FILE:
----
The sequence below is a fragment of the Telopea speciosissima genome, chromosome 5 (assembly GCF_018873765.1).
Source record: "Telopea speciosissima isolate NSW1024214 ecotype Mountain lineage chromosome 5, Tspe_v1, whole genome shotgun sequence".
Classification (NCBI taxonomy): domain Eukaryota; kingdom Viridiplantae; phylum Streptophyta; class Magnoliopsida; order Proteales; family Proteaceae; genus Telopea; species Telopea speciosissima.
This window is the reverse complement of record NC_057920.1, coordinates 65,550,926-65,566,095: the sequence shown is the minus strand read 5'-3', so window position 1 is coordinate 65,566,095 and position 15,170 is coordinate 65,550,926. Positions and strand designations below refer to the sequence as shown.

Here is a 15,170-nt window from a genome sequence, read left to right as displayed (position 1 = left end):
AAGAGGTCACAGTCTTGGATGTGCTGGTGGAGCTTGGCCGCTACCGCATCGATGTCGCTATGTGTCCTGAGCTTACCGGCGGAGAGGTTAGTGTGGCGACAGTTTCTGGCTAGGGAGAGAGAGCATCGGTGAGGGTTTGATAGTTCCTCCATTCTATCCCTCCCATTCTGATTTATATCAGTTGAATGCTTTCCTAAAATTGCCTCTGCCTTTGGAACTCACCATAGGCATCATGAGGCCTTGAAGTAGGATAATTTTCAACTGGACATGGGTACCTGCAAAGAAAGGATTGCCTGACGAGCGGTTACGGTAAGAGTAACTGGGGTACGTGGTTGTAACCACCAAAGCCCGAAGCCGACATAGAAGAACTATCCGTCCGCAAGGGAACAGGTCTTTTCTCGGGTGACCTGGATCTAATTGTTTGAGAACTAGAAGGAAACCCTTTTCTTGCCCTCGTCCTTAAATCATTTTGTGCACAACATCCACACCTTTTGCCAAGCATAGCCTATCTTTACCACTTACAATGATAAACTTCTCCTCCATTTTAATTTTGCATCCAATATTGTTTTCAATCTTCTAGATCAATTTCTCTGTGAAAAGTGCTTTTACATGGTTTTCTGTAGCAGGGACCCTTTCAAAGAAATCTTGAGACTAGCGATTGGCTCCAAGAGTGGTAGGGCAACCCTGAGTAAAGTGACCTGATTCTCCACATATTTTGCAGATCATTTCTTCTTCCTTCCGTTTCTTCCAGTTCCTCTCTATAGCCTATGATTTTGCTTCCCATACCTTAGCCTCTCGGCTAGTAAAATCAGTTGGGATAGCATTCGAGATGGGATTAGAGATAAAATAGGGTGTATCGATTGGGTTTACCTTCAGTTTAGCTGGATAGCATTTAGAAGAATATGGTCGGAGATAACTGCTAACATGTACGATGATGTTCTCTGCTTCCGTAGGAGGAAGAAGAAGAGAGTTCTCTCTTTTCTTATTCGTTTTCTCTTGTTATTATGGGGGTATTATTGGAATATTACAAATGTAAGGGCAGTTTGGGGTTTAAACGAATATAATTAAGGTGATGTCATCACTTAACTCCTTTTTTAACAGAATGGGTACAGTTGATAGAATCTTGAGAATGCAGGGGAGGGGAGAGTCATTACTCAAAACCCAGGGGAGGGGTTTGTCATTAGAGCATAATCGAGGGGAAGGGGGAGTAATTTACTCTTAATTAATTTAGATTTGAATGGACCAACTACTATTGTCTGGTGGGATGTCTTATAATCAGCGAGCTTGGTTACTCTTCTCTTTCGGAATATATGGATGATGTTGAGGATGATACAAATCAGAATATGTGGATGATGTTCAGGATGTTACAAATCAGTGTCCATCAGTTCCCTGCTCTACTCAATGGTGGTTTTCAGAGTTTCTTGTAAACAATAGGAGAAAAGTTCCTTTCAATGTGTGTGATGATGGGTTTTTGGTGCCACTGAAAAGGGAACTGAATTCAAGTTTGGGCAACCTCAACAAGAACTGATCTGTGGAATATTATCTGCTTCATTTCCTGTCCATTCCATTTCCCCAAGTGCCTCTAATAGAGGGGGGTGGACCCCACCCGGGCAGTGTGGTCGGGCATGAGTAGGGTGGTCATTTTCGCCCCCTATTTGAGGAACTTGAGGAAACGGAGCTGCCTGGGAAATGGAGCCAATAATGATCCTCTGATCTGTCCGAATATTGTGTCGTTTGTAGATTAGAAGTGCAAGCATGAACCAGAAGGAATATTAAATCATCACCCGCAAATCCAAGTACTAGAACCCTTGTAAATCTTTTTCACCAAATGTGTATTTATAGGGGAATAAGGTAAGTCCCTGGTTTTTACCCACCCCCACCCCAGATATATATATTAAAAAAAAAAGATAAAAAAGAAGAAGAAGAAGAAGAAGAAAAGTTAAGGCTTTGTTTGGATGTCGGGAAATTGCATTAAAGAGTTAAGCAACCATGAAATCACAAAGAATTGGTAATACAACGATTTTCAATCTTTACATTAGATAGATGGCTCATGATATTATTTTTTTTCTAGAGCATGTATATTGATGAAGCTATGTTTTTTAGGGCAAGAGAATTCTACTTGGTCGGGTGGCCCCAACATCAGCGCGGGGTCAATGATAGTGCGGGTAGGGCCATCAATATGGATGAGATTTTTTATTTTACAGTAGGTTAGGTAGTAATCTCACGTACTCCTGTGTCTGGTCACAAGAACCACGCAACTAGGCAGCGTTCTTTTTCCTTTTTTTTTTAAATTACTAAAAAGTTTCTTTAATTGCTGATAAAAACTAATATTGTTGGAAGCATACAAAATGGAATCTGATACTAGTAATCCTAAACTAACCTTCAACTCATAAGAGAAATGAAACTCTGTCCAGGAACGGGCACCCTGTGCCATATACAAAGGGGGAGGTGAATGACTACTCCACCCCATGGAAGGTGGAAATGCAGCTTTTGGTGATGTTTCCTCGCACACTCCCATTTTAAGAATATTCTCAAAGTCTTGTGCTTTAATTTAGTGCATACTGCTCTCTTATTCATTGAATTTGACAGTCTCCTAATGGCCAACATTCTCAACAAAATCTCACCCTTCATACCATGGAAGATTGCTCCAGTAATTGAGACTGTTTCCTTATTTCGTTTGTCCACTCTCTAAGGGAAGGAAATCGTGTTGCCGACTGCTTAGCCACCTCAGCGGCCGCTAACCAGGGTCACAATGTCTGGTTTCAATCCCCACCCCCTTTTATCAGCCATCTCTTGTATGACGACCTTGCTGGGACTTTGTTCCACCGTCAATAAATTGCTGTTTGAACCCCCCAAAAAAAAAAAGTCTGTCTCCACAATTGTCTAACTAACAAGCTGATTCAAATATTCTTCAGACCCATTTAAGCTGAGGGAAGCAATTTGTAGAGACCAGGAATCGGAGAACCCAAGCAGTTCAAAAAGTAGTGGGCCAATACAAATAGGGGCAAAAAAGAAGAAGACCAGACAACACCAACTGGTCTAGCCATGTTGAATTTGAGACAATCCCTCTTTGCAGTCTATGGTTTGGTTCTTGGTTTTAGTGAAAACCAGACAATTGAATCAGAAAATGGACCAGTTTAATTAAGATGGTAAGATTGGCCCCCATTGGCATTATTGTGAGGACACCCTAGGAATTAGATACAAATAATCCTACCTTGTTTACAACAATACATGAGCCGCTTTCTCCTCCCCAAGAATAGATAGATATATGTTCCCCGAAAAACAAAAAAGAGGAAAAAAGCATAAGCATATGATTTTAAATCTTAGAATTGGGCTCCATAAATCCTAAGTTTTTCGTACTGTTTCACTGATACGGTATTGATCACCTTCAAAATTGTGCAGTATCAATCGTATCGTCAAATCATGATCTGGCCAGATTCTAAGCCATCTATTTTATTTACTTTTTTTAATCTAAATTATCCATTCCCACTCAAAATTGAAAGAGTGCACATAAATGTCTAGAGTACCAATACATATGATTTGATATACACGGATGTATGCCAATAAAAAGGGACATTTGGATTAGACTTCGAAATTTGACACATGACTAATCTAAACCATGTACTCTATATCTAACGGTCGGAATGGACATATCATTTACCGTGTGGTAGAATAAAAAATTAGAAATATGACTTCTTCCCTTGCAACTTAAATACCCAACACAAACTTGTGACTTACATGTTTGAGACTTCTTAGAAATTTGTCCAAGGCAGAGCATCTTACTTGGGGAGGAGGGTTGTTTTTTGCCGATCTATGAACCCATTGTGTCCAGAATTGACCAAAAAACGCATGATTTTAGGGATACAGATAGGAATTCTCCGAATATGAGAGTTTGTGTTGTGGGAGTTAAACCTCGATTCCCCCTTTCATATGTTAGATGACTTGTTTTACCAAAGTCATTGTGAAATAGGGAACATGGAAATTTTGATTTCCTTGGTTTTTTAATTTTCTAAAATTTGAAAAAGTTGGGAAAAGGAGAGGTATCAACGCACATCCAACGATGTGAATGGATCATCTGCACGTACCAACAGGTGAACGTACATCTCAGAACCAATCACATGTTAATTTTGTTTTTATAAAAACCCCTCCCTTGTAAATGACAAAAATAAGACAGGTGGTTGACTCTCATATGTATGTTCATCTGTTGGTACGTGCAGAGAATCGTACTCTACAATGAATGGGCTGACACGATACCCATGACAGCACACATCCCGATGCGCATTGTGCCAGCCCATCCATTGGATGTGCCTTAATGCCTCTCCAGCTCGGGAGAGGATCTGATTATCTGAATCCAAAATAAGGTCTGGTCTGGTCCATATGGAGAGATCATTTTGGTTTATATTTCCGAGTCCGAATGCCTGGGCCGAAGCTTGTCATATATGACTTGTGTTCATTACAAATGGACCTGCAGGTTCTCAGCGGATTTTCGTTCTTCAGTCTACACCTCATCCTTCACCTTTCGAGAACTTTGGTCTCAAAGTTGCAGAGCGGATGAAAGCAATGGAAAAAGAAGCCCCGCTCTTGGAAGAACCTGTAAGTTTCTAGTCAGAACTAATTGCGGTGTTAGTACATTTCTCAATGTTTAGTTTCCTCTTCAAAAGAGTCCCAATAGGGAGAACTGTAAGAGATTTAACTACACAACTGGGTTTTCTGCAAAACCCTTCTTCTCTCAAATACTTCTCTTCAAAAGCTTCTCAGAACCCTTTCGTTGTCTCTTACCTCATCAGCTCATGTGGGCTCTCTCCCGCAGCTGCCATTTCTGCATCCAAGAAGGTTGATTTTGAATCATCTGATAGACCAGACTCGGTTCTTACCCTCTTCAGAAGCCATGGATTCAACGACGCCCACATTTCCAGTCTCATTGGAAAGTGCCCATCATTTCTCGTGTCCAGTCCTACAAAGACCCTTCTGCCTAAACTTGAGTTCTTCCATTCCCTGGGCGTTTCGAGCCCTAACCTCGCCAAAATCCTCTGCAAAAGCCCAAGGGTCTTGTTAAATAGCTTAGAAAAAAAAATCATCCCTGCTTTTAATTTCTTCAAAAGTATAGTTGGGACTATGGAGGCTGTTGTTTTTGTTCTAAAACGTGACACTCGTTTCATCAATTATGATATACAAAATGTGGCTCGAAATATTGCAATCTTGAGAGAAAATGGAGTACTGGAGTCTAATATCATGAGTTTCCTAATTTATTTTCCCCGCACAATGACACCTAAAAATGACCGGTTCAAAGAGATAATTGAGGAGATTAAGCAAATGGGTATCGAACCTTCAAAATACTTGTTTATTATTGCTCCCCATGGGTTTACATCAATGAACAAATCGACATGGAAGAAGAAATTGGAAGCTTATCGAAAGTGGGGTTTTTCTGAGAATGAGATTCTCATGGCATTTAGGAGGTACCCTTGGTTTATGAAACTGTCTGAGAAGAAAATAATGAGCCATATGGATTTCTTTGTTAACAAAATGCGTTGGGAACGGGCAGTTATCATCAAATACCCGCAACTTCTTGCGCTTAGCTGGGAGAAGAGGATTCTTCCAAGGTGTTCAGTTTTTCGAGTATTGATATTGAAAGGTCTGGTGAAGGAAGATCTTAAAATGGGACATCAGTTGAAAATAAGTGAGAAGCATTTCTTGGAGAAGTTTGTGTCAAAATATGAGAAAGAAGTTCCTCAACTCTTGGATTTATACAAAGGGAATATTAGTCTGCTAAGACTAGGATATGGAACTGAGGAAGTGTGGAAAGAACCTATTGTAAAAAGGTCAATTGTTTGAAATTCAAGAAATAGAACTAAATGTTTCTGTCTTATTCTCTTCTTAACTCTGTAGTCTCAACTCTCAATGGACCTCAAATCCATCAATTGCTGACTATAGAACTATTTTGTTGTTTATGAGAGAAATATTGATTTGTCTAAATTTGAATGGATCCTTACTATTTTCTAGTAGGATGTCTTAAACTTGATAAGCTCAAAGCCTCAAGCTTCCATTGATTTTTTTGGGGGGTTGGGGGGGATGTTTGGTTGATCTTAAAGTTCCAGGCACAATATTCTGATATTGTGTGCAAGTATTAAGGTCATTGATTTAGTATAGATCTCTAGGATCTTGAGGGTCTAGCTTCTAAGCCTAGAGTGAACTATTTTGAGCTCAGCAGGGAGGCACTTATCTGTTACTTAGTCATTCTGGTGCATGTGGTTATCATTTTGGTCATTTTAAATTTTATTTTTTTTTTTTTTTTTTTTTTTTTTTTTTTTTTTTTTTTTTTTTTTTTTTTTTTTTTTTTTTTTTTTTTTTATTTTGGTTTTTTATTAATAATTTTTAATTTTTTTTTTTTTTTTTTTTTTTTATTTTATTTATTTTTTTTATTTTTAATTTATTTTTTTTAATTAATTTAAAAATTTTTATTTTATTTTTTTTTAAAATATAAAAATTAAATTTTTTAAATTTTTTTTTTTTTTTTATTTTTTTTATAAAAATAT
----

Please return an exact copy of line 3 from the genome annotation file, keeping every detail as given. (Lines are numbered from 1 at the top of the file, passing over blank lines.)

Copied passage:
Classification (NCBI taxonomy): domain Eukaryota; kingdom Viridiplantae; phylum Streptophyta; class Magnoliopsida; order Proteales; family Proteaceae; genus Telopea; species Telopea speciosissima.